That's too many times.
Some people, when their CEL comes to visit, ignore it for as long as they can. "The only sign that it's time to take the car into the shop is smoke pouring out from under the hood," these folks might reason. I don't subscribe to that particular theory. I'm a mechanic's wet dream. As soon as that light comes on, I'm on the phone with Soly, my sixty-nine-year-old Israeli mechanic. I've been taking cars to him since I was sixteen years old. Eleven different cars. Everything from a 1989 Volvo 240-DL to a 2001 Volkswagen New Beetle done up as Herbie the Love Bug. I'll never forget the first day I drove into his shop behind the wheel of Herbie. He stared at it, suspiciously eyeballing the 53 on the hood and he looked at me.
"I don't understand it," he said, shrugging indifferently.
Now I drive a 2002 Volvo S-40, and the Check Engine Light just keeps coming back-- like a dog to its own vomit, or... herpes. It's pugnacious, and I admire it in a way. Every time Soly runs the diagnostic to see what the fault code is, it's always the same:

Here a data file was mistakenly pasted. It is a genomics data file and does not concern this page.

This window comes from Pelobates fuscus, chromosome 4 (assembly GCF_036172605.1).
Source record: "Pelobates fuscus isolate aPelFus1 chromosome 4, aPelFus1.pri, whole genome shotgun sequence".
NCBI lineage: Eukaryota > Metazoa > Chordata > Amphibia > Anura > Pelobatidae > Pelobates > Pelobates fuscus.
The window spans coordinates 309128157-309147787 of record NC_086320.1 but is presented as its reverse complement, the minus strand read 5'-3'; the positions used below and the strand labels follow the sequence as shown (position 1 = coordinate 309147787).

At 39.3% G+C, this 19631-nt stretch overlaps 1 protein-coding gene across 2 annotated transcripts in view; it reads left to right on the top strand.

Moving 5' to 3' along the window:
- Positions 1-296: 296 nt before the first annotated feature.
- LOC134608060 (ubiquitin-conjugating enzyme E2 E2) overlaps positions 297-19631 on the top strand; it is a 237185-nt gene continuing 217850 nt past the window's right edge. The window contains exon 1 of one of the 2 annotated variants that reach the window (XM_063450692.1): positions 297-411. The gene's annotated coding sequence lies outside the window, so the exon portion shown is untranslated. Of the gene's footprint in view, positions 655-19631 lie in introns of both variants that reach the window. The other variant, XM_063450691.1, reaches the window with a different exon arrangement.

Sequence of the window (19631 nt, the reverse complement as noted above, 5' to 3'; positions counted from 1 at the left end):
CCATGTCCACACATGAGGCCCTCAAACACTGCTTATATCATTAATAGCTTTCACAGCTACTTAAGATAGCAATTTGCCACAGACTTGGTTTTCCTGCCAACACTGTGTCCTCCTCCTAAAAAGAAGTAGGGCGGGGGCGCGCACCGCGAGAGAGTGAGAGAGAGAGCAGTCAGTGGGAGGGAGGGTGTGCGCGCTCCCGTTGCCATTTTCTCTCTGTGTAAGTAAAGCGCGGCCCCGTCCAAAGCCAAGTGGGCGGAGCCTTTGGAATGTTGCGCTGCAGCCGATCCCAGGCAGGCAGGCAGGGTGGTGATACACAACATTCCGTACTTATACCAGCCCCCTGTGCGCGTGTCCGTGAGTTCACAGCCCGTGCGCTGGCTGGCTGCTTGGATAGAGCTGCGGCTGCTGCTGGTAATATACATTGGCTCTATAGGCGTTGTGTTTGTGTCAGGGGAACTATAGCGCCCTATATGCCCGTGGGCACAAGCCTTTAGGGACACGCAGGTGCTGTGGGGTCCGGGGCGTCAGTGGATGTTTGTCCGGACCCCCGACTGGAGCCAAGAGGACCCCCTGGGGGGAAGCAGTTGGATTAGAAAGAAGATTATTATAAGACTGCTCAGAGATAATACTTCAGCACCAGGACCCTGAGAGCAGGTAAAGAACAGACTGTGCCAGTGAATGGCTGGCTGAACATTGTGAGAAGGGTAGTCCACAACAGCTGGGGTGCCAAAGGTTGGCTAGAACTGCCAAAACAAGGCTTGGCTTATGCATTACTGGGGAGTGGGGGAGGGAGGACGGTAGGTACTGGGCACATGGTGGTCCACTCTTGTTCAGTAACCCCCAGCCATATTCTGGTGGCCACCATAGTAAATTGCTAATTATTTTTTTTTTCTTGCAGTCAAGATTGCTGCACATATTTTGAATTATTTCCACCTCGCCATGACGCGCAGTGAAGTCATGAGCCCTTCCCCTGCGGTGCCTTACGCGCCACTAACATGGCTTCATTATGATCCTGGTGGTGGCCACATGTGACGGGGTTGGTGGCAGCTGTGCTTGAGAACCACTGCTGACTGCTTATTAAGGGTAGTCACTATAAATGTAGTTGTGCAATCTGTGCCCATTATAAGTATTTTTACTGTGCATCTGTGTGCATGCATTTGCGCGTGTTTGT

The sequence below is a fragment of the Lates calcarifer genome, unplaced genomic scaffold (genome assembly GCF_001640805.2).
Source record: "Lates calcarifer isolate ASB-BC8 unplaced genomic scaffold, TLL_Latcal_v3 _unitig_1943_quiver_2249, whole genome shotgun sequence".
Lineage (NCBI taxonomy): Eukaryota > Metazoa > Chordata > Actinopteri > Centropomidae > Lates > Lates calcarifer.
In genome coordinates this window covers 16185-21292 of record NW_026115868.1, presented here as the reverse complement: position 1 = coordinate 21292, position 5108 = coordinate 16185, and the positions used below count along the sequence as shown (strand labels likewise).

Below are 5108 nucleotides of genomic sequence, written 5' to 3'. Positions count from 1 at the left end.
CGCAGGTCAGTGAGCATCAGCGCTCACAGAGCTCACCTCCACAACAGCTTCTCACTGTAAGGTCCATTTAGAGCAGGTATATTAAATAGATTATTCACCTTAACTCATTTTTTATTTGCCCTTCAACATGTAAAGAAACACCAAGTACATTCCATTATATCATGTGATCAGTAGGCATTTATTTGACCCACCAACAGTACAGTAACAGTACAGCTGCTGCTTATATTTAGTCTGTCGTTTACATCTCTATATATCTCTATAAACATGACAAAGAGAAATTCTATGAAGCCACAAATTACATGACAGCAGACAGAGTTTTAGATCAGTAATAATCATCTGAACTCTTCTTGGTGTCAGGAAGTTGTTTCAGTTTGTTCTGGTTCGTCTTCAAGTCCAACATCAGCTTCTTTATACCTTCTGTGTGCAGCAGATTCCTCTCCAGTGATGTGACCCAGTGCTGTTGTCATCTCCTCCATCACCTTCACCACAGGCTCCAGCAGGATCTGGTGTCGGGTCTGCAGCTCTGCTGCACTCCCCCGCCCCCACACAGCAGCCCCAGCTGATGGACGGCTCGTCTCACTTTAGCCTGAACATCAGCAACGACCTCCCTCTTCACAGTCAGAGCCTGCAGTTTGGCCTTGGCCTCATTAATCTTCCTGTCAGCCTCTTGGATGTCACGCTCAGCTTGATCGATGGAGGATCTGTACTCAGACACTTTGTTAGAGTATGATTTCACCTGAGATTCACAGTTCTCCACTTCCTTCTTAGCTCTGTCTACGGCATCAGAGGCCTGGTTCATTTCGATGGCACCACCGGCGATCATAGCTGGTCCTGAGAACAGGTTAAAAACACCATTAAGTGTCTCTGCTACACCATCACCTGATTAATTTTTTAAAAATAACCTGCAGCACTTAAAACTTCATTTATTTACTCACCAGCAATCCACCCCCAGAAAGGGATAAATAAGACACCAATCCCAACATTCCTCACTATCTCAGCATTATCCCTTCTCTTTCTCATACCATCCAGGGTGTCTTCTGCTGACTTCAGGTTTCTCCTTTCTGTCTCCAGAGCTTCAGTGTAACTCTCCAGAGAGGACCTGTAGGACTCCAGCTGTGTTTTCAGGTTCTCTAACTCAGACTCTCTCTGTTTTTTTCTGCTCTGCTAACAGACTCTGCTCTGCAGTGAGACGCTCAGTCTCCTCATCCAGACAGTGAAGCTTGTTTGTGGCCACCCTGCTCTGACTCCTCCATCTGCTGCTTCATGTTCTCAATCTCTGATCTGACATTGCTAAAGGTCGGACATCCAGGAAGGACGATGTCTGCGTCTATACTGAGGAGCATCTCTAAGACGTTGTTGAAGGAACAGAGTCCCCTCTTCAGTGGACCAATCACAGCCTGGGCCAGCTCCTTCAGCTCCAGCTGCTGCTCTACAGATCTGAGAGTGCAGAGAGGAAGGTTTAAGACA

That's just a portion of what the fault code says. The whole thing reads "CAMSHAFT POSITION TIMING OVER RETARDED BANK ONE".
I didn't know something could be over-retarded. I thought that was the whole point of being retarded, that that particular situation is more under... than over.
But what do I know? I don't even know what a camshaft is, nor do I care what its position is. It was pointed out to me by Jack, Soly's Chinese assistant, that I have twin camshafts in my car, just like I have twin babies downstairs in my pack'n'play, but, more than that, I don't understand.
We say, "hang up" still, but these phones we use these days don't have receivers and cradles anymore. Funny.